New Westminster, Canada, 1940. ‘Wait For Me, Daddy, was taken by Claude Dettloff, a photographer for the Vancouver Daily Province. The photograph became one of the most famous images in Canadian history.’
SS-Sturmmann Otto Funk of the 15. (Aufklärungs ) Kompanie/ SS-Panzergrenadier-Regiment 25, photographed after an assault, near Rots. They were to follow up the attack at Norrey-en-Bessin on June 9, 1944. Also seen in the middle is SS-Grenadier Klaus Schuh, who would be killed on June 26, 1944.
Otto Funk kept on fighting until the end of the war, when he was captured by the U.S. Forces. He was born on June 6, 1926 and would pass away on sept 11, 2011.
On March 9, 1945, american warplanes launched a huge firebomb campaign against Japan by dropping 2,000 tonnes of explosives over Tokyo. The raids targeted a 16 square mile area across the Japanese capital, killing 104,500 civilians, making it the deadliest conventional air raid ever.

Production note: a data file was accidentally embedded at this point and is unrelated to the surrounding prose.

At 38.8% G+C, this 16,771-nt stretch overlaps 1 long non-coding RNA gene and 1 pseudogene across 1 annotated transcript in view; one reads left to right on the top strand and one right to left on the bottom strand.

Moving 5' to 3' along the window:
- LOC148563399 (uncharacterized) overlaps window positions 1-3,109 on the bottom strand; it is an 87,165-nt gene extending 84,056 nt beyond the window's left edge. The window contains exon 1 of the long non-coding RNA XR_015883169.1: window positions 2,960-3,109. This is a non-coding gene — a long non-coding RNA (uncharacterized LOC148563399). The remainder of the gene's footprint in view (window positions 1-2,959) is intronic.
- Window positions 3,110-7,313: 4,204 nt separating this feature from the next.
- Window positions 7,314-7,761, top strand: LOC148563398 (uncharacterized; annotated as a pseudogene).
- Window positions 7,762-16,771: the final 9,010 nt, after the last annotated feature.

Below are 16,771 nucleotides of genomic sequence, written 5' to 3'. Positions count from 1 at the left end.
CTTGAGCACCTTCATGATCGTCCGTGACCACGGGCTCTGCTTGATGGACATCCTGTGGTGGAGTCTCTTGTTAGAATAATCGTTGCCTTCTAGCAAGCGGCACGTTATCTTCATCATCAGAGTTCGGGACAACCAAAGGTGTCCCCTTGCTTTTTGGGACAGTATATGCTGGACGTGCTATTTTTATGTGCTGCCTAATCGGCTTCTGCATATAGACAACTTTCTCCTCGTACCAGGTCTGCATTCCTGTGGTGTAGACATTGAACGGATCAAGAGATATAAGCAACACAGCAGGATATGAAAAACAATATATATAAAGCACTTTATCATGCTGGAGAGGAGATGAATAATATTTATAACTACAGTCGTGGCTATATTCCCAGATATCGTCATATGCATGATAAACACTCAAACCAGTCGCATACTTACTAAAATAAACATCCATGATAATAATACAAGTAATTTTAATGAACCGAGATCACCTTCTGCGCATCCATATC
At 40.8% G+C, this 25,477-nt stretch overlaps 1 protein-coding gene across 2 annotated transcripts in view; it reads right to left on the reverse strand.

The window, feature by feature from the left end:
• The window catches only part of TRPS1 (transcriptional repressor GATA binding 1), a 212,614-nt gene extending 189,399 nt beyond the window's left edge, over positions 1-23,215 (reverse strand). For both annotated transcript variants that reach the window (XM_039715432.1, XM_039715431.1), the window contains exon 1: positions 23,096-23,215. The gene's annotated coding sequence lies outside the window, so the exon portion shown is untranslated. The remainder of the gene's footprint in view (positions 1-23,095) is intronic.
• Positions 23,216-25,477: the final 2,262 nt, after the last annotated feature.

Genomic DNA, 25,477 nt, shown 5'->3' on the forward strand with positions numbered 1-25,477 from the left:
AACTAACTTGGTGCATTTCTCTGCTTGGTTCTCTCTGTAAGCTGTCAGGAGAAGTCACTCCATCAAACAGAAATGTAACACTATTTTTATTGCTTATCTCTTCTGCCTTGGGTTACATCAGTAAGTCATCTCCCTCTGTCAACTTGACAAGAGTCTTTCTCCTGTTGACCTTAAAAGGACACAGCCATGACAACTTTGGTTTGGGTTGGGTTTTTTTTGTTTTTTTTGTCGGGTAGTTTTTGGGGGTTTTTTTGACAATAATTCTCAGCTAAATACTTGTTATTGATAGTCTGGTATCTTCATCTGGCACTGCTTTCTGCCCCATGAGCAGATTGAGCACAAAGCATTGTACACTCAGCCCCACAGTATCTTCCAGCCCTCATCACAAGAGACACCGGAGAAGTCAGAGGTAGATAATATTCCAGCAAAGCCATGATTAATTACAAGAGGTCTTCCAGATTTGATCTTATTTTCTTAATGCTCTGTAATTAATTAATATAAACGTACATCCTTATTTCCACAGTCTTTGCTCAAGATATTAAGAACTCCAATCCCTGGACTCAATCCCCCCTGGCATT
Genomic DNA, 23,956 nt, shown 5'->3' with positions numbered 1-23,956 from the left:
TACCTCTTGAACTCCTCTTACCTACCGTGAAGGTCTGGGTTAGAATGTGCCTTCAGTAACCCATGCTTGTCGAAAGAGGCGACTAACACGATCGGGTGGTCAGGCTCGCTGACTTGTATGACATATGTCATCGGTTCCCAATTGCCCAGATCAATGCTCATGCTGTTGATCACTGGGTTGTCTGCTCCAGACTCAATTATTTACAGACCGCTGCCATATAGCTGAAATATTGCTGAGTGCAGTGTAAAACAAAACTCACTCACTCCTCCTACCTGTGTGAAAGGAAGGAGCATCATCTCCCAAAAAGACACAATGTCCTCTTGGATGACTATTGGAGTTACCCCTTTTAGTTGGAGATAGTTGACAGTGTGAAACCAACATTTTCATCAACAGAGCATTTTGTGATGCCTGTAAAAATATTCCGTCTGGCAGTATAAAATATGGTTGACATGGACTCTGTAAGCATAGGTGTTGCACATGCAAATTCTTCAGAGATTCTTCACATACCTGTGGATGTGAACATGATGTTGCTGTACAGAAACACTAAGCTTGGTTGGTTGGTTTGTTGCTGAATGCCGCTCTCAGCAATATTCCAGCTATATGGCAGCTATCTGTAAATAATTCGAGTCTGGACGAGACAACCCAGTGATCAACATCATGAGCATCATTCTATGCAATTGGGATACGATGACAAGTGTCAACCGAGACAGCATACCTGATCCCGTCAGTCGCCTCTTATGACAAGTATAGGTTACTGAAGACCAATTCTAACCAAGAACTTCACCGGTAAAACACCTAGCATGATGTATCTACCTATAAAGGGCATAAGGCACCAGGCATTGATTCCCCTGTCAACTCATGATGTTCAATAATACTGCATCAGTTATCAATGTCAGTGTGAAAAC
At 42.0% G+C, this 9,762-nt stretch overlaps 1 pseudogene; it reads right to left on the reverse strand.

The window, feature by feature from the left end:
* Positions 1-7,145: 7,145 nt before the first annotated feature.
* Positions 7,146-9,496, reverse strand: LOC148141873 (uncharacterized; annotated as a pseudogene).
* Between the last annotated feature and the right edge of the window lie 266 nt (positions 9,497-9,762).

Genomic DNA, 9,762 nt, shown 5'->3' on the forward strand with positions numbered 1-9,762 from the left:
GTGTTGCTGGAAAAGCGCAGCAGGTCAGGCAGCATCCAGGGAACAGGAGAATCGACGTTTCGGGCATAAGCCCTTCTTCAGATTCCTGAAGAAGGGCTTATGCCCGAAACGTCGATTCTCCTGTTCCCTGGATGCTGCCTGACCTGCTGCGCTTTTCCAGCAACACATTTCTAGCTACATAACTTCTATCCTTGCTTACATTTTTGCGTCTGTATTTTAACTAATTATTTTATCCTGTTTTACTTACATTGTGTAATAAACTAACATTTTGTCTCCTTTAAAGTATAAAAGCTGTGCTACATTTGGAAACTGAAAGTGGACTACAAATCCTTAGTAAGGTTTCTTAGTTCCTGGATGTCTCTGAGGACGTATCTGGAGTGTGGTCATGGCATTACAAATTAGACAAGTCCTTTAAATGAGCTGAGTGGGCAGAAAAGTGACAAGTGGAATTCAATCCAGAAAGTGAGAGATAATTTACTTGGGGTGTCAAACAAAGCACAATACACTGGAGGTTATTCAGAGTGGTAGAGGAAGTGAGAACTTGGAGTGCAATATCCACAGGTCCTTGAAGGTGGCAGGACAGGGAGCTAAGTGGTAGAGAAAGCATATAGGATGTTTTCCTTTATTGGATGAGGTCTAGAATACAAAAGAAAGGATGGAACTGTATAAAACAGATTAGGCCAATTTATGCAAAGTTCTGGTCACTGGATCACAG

After the WW2, proceedings against the major war criminals were instituted in Berlin on October 18, 1945, with the Tribunal’s receipt of the indictments. The defendants were 24 high-ranking representatives of the Nazi regime, along with seven organizations. The trials themselves were held in the Jury Courtroom, also known as “Courtroom 600,” at the Palace of Justice in Nuremberg.
The gutted Hiroshima Prefectural Industrial Promotion Hall – now known as the A-Bomb Dome or the Hiroshima Peace Memorial – after the bombing on 6 Aug. 1945, and the same location near Aioi Bridge in 2015.